Coming back to Frames, as stated before, the feature update has given Farcaster’s popularity a big boost, with the number of daily active users, casts and reactions seeing a notable uptick.

A look at the data from Pixelhack’s Dune Dashboard reveals that the number of unique users reacting to casts on the social platform has increased by 5x, while the number of users casting has increased by 4x from the previous week.

So, what does Frames do and why are people going crazy over it?

Well, to put it simply Frames allows Farcaster users to embed web pages within their casts.

That said, some of the more technical among you might be tempted to understand Frames as being similar to the ‘HTML iFrames’ tag, which allows social media platforms and web pages to embed other web pages within them.

However, Farcaster’s Frames extends Facebook’s OpenGraph standard to turn static embeds into interactive experiences. In essence, this transforms each cast using Frames into an interactive mini-app within the Farcaster client.

Christian Montoyo's recent Medium article does a great job breaking down the technical nuances. We recommend you give it a read.

As Christian explains, the advantage of Frames’ OpenGraph standard is simple: it allows users to interact with embedded links natively within the social media platform, as opposed to the current practice of being redirected to an external webpage.

For context, imagine if you could play random games, listen to music, and make online purchases, all without leaving your Twitter feed. This is what Frames does for Farcaster.

This fundamentally elevates the experience provided to Farcaster users when compared to the one provided by other existing social media platforms. But most importantly, this breaks the window of possibility wide open when it comes to the functionality of casts being published on Farcaster.

For example, over the past week, we saw users publishing a wide variety of Frames, such as the Polls Frame (lets users vote on a poll with up to 4 options); the Paragraph Frame (lets users subscribe to a Paragraph newsletter with one click, without leaving the feed); the Random Chublins Frame (lets users load a random Chublin from the Chublins NFT collection); the Nethria Frame (embeds the Nethria text adventure game); the NFT Mint Frame (lets users mint a gasless NFT drop) and even the notorious Doom Frame (lets users play Doom from their Farcaster Feed).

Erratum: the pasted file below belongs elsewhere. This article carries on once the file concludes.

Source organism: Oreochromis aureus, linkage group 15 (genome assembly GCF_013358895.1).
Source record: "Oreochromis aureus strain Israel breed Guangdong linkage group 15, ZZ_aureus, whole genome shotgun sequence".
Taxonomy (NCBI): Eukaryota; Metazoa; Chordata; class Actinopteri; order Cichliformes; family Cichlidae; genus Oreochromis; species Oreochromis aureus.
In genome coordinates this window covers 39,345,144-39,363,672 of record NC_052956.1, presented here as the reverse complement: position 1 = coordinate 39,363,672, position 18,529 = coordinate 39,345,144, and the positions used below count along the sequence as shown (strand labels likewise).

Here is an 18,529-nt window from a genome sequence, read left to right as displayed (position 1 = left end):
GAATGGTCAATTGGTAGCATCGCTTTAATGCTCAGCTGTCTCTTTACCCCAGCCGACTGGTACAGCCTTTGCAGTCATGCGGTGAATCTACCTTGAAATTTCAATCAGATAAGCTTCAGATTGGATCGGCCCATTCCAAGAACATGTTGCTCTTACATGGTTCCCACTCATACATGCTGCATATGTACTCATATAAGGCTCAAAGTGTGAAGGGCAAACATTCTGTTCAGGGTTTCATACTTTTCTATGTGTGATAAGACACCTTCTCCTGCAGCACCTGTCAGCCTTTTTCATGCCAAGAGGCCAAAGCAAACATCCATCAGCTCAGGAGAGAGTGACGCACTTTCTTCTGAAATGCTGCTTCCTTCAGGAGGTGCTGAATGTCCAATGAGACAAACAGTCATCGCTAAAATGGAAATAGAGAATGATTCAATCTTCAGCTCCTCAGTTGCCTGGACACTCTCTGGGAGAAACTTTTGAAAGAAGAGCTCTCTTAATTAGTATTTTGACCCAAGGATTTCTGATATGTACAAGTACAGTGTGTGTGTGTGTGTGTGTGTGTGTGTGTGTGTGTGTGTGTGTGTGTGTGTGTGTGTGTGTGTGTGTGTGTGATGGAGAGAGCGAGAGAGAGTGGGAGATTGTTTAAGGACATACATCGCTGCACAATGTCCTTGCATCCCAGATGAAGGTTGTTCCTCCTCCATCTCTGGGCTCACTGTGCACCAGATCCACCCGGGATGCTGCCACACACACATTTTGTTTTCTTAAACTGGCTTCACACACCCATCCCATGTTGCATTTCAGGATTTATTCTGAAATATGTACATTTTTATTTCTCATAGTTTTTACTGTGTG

We should let you know that you need to create a Farcaster account to view any of the Frames hyperlinked within this article. Also, we recommend you check out Zach Terrell’s insightful Spindl dashboard, which curates data pertaining to metrics surrounding Farcaster’s Frames.

Coming back to the variety of Frames, someone even managed to cast a Frame that allowed users to purchase a box of cookies with crypto (powered by Coinbase Commerce) right from the homepage of their Farcaster client. While the experience isn’t one-click yet, Packy McCormick, the founder of the ‘Not Boring’ newsletter, describes it as being “really smooth” in his write-up of the project.

McCormick seems especially bullish about the future of Farcaster due to the functional unlock presented by its Frames feature. He believes it fundamentally fixes one of Web3’s biggest problems: user experience.

He also cites Variant Capital Partner Jesse Walden’s observation about Frames unlocking a new go-to-market strategy for founders. Especially about how they now have the ability to tap directly into existing user attention, engagement, identity and data as they plan their GTM, “the same way that Zynga famously did with Facebook”.

Overall, everyone seems to believe this is the beginning of a larger domino effect that could see the eventual downfall of centralised social platforms like Twitter. We just have to wait and watch.

🔮 Video Pipeline 🔮

* Dencun Upgrade: Big things for Ethereum?
* Fed Press Conference: What’s in store for crypto?
* MCBDC: Terrifying new CBDC system?
* Global Wealth Report: Everything you need to know about the rich!

🏆 What's New at CoinBureau.com This Week? 🏆

* How to Buy Solana 2024: Complete Guide!
* The Proven Marketing Playbook for Crypto Ecosystem Growth
* ICONOMI Review 2024: TradFi Ease Meets Crypto!
* How to Buy Bitcoin in Europe 2024: Complete Guide!
* M6 Labs: Tis The Season of Giving & Airdrops

Press Releases

* Open Campus, ForbesWeb3, and Animoca Brands Launch OC100, the Definitive List of Creators Driving Learning and Growth Within Web3

📖 Quote of the Week 📖

As the crypto markets have been heating up, so has people’s greed. Greed that clouds judgement and allows the unwary to fall for some of the most basic scams. Remember, if it seems too good to be true, then it almost certainly is.

“A fool and his money are soon parted” - Thomas Tusser

Team Coin Bureau

Disclosure: Authors may own cryptoassets named in this newsletter. These are unqualified opinions, and a Coin Bureau newsletter, is meant for informational purposes only. It is not meant to serve as investment advice. Please consult with your investment, tax, or legal advisor. 

Guy Turner

Guy is one of the founding members and face of the Coin Bureau. Like many of us, he is just an average joe who became “crypto curious” back in 2013. After recognising the potential of blockchain technology, Guy set off on a mission to create crypto educational content, working with others to start the Coin Bureau website and released our first video on YouTube in 2019. You can learn more about him in his Who is Guy? blogpost.